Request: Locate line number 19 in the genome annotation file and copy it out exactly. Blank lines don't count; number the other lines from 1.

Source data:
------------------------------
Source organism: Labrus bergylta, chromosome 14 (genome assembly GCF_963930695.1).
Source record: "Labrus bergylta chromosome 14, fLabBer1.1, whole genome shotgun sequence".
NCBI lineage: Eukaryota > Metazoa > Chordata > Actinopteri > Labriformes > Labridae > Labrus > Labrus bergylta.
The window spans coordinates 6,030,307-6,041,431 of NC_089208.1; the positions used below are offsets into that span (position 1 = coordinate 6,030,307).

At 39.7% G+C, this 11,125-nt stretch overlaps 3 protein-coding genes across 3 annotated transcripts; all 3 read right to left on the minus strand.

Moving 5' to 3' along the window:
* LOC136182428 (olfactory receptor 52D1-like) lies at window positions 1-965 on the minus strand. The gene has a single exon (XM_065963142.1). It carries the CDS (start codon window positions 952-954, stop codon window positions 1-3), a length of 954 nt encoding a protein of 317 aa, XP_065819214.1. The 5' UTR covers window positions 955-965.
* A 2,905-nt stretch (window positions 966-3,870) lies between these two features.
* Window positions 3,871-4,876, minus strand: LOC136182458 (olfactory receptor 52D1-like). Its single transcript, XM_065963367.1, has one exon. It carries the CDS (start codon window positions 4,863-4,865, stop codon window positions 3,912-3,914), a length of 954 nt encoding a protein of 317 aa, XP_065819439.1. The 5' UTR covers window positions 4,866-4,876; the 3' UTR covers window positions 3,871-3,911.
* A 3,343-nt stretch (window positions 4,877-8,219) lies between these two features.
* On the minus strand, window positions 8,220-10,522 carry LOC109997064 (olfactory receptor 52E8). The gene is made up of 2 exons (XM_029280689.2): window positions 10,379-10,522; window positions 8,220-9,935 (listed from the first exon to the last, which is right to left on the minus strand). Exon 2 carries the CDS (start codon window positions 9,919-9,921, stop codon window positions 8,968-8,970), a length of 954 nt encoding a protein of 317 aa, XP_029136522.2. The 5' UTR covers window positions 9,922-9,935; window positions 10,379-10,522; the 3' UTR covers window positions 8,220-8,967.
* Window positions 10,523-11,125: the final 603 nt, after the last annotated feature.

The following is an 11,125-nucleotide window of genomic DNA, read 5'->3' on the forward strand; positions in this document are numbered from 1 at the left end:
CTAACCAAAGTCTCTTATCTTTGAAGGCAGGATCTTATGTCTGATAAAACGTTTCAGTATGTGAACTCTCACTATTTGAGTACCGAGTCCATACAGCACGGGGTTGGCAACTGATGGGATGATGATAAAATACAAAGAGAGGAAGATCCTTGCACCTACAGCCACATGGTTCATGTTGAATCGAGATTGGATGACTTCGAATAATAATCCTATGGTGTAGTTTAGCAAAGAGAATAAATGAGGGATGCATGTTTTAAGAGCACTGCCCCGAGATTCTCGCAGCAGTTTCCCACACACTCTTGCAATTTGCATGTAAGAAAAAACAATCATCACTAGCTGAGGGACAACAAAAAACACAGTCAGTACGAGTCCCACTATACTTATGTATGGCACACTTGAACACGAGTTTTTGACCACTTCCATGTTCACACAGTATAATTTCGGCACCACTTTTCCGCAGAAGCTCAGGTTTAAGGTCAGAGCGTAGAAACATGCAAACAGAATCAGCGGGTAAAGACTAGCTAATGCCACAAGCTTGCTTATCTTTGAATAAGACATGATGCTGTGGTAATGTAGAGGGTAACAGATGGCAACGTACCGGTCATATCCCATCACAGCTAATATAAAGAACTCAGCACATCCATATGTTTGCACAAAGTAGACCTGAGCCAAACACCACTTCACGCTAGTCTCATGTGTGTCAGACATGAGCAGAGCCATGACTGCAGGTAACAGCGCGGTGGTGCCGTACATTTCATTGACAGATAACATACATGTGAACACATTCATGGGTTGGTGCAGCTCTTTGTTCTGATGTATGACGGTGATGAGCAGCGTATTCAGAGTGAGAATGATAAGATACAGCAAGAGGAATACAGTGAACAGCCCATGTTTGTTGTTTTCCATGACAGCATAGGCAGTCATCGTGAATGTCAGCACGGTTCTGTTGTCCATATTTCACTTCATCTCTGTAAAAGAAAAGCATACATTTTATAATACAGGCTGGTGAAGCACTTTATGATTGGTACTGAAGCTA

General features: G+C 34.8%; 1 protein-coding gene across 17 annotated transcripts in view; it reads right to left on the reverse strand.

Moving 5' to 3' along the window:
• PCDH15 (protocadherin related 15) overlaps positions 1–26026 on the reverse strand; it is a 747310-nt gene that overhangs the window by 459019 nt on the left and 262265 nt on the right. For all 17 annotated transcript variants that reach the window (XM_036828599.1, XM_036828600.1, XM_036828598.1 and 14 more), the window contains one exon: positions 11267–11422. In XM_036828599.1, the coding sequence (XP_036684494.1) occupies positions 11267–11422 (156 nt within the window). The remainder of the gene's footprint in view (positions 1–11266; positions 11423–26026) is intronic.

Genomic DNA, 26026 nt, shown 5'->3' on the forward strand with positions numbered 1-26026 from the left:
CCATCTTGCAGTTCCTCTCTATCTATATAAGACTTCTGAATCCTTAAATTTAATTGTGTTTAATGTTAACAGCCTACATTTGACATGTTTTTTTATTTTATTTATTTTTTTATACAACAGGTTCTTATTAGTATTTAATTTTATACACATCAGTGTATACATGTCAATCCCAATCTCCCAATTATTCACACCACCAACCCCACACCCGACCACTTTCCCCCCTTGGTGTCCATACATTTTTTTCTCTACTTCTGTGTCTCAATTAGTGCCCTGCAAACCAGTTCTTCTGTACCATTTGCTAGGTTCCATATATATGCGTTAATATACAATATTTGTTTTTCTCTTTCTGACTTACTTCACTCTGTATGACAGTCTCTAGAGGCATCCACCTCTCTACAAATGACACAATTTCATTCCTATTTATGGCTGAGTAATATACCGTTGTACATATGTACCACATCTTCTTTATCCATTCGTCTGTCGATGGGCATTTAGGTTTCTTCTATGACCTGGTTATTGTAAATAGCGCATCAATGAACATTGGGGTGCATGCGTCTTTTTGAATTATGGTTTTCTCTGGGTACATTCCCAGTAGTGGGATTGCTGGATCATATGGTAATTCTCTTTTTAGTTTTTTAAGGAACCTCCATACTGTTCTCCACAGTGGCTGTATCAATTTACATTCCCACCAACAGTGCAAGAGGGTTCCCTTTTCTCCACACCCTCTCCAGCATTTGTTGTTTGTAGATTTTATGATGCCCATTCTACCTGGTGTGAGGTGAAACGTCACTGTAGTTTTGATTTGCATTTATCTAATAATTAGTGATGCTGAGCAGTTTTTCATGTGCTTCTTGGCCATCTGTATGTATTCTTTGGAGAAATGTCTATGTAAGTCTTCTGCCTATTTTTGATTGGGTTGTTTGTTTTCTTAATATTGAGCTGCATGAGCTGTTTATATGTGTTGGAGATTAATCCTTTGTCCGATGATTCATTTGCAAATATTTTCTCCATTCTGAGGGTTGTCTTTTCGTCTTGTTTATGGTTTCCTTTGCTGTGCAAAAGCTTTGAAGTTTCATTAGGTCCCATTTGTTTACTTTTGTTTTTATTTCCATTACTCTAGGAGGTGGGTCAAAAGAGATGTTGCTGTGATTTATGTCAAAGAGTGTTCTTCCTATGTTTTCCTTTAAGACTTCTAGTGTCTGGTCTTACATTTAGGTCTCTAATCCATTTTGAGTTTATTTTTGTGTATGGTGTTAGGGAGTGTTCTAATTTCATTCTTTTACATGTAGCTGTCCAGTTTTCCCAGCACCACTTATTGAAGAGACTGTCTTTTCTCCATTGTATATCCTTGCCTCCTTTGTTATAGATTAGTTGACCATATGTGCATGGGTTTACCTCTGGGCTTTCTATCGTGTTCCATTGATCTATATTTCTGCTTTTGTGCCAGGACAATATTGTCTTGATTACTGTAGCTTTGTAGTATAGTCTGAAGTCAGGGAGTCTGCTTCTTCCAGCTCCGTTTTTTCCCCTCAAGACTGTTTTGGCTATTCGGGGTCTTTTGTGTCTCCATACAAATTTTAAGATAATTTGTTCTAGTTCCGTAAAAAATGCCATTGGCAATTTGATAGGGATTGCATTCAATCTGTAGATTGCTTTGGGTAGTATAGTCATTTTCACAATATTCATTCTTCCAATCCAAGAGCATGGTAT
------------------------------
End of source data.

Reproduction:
CCATCTTGCAGTTCCTCTCTATCTATATAAGACTTCTGAATCCTTAAATTTAATTGTGTTTAATGTTAACAGCCTACATTTGACATGTTTTTTTATTTTATTTATTTTTTTATACAACAGGTTCTTATTAGTATTTAATTTTATACACATCAGTGTATACATGTCAATCCCAATCTCCCAATTATTCACACCACCAACCCCACACCCGACCACTTTCCCCCCTTGGTGTCCATACATTTTTTTCTCTACTTCTGTGTCTCAATTAGTGCCCTGCAAACCAGTTCTTCTGTACCATTTGCTAGGTTCCATATATATGCGTTAATATACAATATTTGTTTTTCTCTTTCTGACTTACTTCACTCTGTATGACAGTCTCTAGAGGCATCCACCTCTCTACAAATGACACAATTTCATTCCTATTTATGGCTGAGTAATATACCGTTGTACATATGTACCACATCTTCTTTATCCATTCGTCTGTCGATGGGCATTTAGGTTTCTTCTATGACCTGGTTATTGTAAATAGCGCATCAATGAACATTGGGGTGCATGCGTCTTTTTGAATTATGGTTTTCTCTGGGTACATTCCCAGTAGTGGGATTGCTGGATCATATGGTAATTCTCTTTTTAGTTTTTTAAGGAACCTCCATACTGTTCTCCACAGTGGCTGTATCAATTTACATTCCCACCAACAGTGCAAGAGGGTTCCCTTTTCTCCACACCCTCTCCAGCATTTGTTGTTTGTAGATTTTATGATGCCCATTCTACCTGGTGTGAGGTGAAACGTCACTGTAGTTTTGATTTGCATTTATCTAATAATTAGTGATGCTGAGCAGTTTTTCATGTGCTTCTTGGCCATCTGTATGTATTCTTTGGAGAAATGTCTATGTAAGTCTTCTGCCTATTTTTGATTGGGTTGTTTGTTTTCTTAATATTGAGCTGCATGAGCTGTTTATATGTGTTGGAGATTAATCCTTTGTCCGATGATTCATTTGCAAATATTTTCTCCATTCTGAGGGTTGTCTTTTCGTCTTGTTTATGGTTTCCTTTGCTGTGCAAAAGCTTTGAAGTTTCATTAGGTCCCATTTGTTTACTTTTGTTTTTATTTCCATTACTCTAGGAGGTGGGTCAAAAGAGATGTTGCTGTGATTTATGTCAAAGAGTGTTCTTCCTATGTTTTCCTTTAAGACTTCTAGTGTCTGGTCTTACATTTAGGTCTCTAATCCATTTTGAGTTTATTTTTGTGTATGGTGTTAGGGAGTGTTCTAATTTCATTCTTTTACATGTAGCTGTCCAGTTTTCCCAGCACCACTTATTGAAGAGACTGTCTTTTCTCCATTGTATATCCTTGCCTCCTTTGTTATAGATTAGTTGACCATATGTGCATGGGTTTACCTCTGGGCTTTCTATCGTGTTCCATTGATCTATATTTCTGCTTTTGTGCCAGGACAATATTGTCTTGATTACTGTAGCTTTGTAGTATAGTCTGAAGTCAGGGAGTCTGCTTCTTCCAGCTCCGTTTTTTCCCCTCAAGACTGTTTTGGCTATTCGGGGTCTTTTGTGTCTCCATACAAATTTTAAGATAATTTGTTCTAGTTCCGTAAAAAATGCCATTGGCAATTTGATAGGGATTGCATTCAATCTGTAGATTGCTTTGGGTAGTATAGTCATTTTCACAATATTCATTCTTCCAATCCAAGAGCATGGTAT